I think I’m known best for horror because of my co-editing the YBFH and now the Best Horror of the Year. But don’t forget, I started at OMNI. I was there seventeen years and I was publishing mostly science fiction and fantasy and only a little horror. But I deliberately began editing horror anthologies so that there wouldn’t be a conflict of interest with my job at OMNI.

In fact, the first two original anthologies I edited were half original and half reprint: Blood is Not Enough and Alien Sex; the core of those books were stories I turned down for OMNI because I felt (at the time) they were too extreme for a national magazine. Stories like “All My Darling Daughters” by Connie Willis and “Dancing Chickens” by Edward Bryant, and “Her Furry Face” by Leigh Kennedy (all those ended up in Alien Sex). Similarly with “Down Among the Dead Men” by Gardner Dozois and Jack Dann, about the vampire in the concentration camp (in Blood is Not Enough). I was very conscious of not stepping on my own toes as the fiction editor of OMNI. Although I’ve always loved horror, that’s not what OMNI was about. I published a few horror stories there over the years, but not many.

So that’s how I got into editing horror. I have a love/hate relationship with the Best of the Year because for over twenty-five years it’s been eating up my life. It’s more time and energy consuming than anything else I’ve ever done. However, I love it because while reading for it I’ve become aware of hundreds of new SF/F/H writers.

However, I’m very pleased that I’ve been hired to solicit new stories for Tor.com.

Right, you recently joined Tor.com as a consulting editor, and you’ve mentioned that you’re soliciting stories from specific writers. Are you going to focus on horror or a mix of genres?

This for me is an opportunity to acquire and edit science fiction again, something I haven’t done regularly since I worked for SCIFI.COM. I intend to buy science fiction and horror and will try to avoid fantasy. However the first story I’ve bought is a science fantasy, so what can you do?

I’d like to emphasize that I’m not reading slush and I’m not taking submissions. I’m soliciting from specific writers at this time.

This may be depressing—it’s depressing to me—but I’m thinking I may not be able to publish any more horror anthologies for a while. I’m having a difficult time selling original anthologies. They just don’t sell enough to readers for publishers to want to invest in them. And it is an investment. But the publishing business is cyclical, so we’ll see what happens in the future.

I’ve just launched a Kickstarter that ends January 10th, to edit an all original non-themed anthology to be called Fearful Symmetries. It’s an experiment, and I’m curious to see if we’ll make our goal.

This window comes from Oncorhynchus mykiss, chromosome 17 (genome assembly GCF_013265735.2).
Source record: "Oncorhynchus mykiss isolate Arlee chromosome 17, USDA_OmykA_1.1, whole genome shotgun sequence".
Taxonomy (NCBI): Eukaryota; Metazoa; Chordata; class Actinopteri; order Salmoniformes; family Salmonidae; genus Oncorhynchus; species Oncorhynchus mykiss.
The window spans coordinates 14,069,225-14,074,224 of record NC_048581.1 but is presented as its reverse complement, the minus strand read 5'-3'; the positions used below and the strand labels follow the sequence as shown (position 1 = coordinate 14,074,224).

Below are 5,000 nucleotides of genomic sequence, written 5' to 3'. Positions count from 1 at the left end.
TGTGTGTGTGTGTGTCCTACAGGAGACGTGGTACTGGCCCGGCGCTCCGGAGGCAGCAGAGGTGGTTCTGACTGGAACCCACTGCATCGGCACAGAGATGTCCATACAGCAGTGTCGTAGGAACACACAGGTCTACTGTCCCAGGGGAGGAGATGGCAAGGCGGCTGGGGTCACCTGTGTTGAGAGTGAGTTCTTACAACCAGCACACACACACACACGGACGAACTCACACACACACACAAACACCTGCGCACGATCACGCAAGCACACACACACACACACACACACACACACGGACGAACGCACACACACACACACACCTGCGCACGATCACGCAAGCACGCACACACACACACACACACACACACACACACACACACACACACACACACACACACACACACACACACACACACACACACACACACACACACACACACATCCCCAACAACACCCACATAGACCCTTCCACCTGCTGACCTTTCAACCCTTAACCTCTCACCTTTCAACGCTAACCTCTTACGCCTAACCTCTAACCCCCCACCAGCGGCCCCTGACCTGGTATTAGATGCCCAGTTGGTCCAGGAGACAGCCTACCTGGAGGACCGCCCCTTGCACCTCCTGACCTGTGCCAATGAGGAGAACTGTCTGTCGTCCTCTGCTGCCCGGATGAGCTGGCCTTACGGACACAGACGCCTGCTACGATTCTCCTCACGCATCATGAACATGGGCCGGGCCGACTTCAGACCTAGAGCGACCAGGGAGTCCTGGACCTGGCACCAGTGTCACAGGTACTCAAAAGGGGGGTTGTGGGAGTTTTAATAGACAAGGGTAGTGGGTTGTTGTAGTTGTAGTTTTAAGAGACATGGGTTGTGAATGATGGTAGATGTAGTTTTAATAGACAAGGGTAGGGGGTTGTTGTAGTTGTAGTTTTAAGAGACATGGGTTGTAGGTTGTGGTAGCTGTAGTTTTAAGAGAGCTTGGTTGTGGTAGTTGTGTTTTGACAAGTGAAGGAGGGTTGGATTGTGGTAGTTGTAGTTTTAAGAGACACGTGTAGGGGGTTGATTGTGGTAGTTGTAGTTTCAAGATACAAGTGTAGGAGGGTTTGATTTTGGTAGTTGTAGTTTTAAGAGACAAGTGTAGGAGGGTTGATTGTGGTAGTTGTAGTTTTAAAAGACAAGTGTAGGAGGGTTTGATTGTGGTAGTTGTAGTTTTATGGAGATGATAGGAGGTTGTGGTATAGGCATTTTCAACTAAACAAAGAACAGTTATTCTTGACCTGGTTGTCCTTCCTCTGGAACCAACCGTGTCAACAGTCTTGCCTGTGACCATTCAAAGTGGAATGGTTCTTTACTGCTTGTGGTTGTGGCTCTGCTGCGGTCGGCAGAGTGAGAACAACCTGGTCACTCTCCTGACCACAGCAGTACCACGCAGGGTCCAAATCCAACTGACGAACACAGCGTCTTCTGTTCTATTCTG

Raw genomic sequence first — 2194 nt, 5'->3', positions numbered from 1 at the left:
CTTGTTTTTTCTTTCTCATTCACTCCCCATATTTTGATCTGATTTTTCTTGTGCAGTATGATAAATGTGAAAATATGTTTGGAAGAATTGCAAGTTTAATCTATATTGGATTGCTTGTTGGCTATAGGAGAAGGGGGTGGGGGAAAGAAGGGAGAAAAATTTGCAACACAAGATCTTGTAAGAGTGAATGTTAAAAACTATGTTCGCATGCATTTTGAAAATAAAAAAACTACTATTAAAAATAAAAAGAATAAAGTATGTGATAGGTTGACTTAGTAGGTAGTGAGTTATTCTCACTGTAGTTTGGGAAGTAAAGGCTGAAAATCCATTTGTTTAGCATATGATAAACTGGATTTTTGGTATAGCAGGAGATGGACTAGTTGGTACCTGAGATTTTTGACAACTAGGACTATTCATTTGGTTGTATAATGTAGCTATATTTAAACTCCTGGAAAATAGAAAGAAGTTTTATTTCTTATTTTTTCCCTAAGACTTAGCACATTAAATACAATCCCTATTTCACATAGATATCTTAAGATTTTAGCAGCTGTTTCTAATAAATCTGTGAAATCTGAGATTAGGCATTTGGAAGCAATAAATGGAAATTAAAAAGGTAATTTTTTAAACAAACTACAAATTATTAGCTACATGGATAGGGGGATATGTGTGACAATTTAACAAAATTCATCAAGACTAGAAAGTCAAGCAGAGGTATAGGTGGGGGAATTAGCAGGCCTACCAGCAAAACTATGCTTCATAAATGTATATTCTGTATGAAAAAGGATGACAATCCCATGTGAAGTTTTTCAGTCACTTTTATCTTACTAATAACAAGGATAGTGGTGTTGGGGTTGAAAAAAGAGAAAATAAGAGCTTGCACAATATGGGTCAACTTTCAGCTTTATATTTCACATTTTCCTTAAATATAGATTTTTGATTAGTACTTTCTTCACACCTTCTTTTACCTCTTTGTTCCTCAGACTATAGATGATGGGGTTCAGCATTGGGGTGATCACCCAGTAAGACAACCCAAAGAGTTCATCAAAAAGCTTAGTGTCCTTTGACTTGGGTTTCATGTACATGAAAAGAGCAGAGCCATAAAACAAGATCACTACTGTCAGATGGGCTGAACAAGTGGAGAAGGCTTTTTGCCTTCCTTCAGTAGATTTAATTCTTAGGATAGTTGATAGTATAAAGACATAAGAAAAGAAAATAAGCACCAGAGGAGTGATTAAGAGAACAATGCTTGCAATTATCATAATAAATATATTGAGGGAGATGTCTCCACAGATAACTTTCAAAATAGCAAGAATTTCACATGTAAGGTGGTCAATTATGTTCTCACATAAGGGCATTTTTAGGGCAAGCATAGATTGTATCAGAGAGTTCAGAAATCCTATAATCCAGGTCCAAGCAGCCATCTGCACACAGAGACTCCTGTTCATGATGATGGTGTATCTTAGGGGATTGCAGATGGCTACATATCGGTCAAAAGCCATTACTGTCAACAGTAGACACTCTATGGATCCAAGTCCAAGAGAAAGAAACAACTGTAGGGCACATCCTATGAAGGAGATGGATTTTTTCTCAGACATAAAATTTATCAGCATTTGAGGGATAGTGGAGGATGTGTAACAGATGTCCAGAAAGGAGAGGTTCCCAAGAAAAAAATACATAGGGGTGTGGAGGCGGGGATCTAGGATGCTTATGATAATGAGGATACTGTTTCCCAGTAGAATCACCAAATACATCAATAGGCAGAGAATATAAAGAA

I’m doing it with Chizine Publications and half the money goes to me and the authors (they’ll be getting six cents a word), and the other half is going to Chizine for production: copyediting, proofreading, art, printing, publicity, marketing, and everything. So although it will seem like a lot of money, it really isn’t. If the money doesn’t come in we just won’t do it.

A question a lot of writers get is: Where do you get your ideas? Where do you get your ideas for your themed anthologies?

Sometimes, an in-house editor at a publisher will approach me with an idea. I was approached about editing an anthology inspired by Edgar Allan Poe for the Poe Bicentennial several years ago. Others come in a flash of inspiration, like when I was talking to former Dark Horse editor Rob Simpson about anthologies, one of us brought up H. P. Lovecraft and how popular pastiches of his work are and we ended up with Lovecraft Unbound. I came up with the title (half-influenced by Brian Aldiss’ Frankenstein Unbound), and from that I just knew that the anthology was going to be filled with Lovecraftian stories with no tentacles and no ichor.

With Terri Windling and my six volume series of adult fairy tale anthologies beginning with Snow White, Blood Red, artist Tom Canty suggested the idea to Terri. She and I had been working on the Year’s Best Fantasy and Horror for several years by then, and she asked if I’d like to collaborate with her on the fairy tale anthology.

So the ideas come from all over the place, just as I guess story ideas do to writers. But then some fail, because I can’t sell them. Kasey Lansdale and I tried to sell an all-original movie and TV anthology but even with relatively big name writers interested in writing stories for it we haven’t gotten any interest, because publishers only want the bestselling writers these days. Big names to them mean Stephen King, Clive Barker, and Anne Rice. I’m like, are you kidding? Anne Rice doesn’t write short stories. Stop it! Clive Barker hasn’t written a story in ages. Stephen King—that’s nice. Maybe.

So when readers ask for more good anthologies all I can say is, if you buy more of them, publishers will buy and publish more. Why does one anthology sell well and another of the same quality not? I have absolutely no idea. And neither do the publishers—if they did everything would be a bestseller. (I’m talking here not only about anthologies, but about all books).